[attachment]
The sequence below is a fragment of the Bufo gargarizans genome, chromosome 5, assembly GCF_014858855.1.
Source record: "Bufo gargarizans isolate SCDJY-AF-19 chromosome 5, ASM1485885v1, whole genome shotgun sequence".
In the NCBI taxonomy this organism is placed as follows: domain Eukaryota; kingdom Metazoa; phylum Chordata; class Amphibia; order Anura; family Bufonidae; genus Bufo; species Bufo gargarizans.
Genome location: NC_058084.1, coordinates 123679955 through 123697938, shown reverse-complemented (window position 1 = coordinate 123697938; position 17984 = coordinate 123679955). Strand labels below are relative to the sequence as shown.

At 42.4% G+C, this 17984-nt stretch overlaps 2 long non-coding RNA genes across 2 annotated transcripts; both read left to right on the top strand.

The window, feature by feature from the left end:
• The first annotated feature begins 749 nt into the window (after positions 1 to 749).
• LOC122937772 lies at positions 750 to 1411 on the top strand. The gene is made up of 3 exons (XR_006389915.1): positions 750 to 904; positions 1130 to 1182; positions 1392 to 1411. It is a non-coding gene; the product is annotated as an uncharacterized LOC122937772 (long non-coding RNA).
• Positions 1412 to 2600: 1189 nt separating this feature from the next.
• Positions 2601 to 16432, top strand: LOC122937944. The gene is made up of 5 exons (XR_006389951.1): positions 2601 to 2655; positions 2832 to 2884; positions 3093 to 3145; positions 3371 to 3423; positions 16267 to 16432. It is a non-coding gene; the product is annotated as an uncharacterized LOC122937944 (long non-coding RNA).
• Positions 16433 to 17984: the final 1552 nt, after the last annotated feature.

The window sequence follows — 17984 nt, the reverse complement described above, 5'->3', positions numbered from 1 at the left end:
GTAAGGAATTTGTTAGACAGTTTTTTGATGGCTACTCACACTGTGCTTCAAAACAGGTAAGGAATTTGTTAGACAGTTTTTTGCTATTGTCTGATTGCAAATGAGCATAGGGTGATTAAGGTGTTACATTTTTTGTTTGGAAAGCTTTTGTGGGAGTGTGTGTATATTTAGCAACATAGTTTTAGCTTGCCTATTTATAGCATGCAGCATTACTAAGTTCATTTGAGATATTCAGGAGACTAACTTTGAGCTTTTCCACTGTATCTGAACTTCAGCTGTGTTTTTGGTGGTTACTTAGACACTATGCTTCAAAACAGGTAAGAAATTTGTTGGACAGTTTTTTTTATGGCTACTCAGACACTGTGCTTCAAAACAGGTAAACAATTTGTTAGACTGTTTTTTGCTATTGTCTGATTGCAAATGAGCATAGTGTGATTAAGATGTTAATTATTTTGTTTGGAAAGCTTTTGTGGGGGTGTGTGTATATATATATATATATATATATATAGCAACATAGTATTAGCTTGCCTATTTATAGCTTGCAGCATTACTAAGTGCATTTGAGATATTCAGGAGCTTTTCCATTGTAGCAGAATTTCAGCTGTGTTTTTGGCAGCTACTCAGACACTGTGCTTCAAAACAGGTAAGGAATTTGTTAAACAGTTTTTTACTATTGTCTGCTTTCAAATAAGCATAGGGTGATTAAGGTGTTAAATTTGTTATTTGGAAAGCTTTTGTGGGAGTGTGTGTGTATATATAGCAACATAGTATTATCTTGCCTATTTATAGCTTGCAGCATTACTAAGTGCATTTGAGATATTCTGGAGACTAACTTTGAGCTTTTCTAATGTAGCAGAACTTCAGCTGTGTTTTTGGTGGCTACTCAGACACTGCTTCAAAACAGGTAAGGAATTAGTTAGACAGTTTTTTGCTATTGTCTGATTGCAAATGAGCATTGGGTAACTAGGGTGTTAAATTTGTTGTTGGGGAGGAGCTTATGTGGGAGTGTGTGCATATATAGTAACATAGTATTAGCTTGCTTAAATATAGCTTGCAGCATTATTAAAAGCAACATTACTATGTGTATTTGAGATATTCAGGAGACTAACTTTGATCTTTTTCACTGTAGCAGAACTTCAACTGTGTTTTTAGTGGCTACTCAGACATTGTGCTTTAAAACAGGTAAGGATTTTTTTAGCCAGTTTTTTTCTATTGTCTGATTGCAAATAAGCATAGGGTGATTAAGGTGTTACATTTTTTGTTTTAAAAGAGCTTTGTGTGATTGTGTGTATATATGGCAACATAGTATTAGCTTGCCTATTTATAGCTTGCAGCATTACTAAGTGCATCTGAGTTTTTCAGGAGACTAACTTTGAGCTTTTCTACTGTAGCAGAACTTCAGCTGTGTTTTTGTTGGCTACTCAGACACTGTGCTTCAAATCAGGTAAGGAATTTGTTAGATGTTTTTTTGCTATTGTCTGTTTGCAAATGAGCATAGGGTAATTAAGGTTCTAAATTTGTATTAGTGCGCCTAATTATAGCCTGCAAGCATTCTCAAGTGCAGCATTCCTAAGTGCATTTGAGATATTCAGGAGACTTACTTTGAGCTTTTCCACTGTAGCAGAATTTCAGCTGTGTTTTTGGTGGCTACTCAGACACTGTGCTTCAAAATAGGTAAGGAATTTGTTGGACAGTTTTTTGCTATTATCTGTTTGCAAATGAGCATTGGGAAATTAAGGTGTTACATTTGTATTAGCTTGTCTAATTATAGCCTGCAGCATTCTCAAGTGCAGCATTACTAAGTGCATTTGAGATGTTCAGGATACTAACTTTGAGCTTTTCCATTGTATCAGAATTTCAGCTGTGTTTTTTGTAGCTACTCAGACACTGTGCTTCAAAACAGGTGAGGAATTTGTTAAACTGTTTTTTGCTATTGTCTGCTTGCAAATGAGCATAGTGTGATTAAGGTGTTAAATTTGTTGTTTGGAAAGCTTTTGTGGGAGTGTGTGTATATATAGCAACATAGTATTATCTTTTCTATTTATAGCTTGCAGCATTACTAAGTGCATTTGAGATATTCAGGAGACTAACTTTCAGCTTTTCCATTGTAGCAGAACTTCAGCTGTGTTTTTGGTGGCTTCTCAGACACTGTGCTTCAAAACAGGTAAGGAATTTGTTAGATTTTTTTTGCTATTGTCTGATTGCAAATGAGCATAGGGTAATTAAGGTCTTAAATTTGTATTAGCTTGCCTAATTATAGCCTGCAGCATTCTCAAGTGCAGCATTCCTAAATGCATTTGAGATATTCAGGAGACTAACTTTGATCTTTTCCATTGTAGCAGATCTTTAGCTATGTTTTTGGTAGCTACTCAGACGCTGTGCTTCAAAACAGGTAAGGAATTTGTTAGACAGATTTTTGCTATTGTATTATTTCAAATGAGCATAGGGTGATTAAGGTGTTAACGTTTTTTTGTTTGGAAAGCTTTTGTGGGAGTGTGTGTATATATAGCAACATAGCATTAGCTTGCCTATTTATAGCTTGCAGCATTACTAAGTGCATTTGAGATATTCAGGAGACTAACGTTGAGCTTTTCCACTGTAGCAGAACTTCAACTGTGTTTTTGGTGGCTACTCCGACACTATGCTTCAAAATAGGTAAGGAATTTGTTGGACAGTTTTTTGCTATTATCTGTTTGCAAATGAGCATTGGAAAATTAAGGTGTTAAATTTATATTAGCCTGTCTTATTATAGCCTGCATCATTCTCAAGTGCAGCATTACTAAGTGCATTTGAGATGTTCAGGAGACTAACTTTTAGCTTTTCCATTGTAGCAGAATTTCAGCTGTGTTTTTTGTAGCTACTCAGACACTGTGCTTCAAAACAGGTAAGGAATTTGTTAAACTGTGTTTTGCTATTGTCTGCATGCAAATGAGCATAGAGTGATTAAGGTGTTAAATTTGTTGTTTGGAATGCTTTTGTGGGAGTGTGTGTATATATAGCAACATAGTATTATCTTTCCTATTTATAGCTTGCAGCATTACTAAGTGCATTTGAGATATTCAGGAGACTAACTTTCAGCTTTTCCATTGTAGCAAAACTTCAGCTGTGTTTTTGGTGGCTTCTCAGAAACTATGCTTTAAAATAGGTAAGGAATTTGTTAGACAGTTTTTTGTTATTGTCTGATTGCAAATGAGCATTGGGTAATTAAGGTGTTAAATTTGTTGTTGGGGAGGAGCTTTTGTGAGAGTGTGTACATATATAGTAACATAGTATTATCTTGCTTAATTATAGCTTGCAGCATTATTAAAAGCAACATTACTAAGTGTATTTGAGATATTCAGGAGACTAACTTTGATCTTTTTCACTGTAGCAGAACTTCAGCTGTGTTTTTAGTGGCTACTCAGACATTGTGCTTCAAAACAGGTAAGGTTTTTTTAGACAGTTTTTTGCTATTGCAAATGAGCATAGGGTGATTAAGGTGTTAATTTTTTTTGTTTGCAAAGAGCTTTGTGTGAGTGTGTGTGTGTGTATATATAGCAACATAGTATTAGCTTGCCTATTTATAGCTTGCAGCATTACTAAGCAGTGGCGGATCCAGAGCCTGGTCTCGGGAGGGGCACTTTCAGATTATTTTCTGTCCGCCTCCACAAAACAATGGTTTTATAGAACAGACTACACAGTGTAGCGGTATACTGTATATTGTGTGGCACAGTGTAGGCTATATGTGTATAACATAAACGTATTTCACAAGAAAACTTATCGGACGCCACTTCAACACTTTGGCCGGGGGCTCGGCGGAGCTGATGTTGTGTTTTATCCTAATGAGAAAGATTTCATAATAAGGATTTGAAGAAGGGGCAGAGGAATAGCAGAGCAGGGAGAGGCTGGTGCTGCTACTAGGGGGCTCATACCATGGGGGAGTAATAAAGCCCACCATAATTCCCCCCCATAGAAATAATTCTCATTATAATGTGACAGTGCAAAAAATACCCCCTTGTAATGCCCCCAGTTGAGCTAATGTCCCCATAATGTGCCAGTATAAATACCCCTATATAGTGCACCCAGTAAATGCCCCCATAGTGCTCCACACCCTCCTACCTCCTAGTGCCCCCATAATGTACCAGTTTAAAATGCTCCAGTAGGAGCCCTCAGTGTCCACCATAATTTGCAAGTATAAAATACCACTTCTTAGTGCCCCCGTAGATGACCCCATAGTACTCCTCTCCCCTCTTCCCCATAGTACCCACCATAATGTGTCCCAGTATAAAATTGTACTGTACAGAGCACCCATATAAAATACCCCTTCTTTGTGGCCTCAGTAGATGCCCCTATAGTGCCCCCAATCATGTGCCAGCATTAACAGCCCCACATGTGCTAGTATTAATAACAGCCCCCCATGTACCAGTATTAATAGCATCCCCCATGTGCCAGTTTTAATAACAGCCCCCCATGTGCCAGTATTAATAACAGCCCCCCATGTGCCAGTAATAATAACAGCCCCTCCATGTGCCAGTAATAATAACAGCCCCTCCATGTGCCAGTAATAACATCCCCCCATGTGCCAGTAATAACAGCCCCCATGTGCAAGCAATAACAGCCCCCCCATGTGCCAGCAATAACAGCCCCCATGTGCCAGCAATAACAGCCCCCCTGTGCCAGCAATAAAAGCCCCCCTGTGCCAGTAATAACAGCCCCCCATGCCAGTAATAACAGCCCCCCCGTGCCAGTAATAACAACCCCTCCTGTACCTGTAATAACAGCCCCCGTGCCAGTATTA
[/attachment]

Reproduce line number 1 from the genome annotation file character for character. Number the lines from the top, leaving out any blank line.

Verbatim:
The sequence below is a fragment of the Bufo gargarizans genome, chromosome 5, assembly GCF_014858855.1.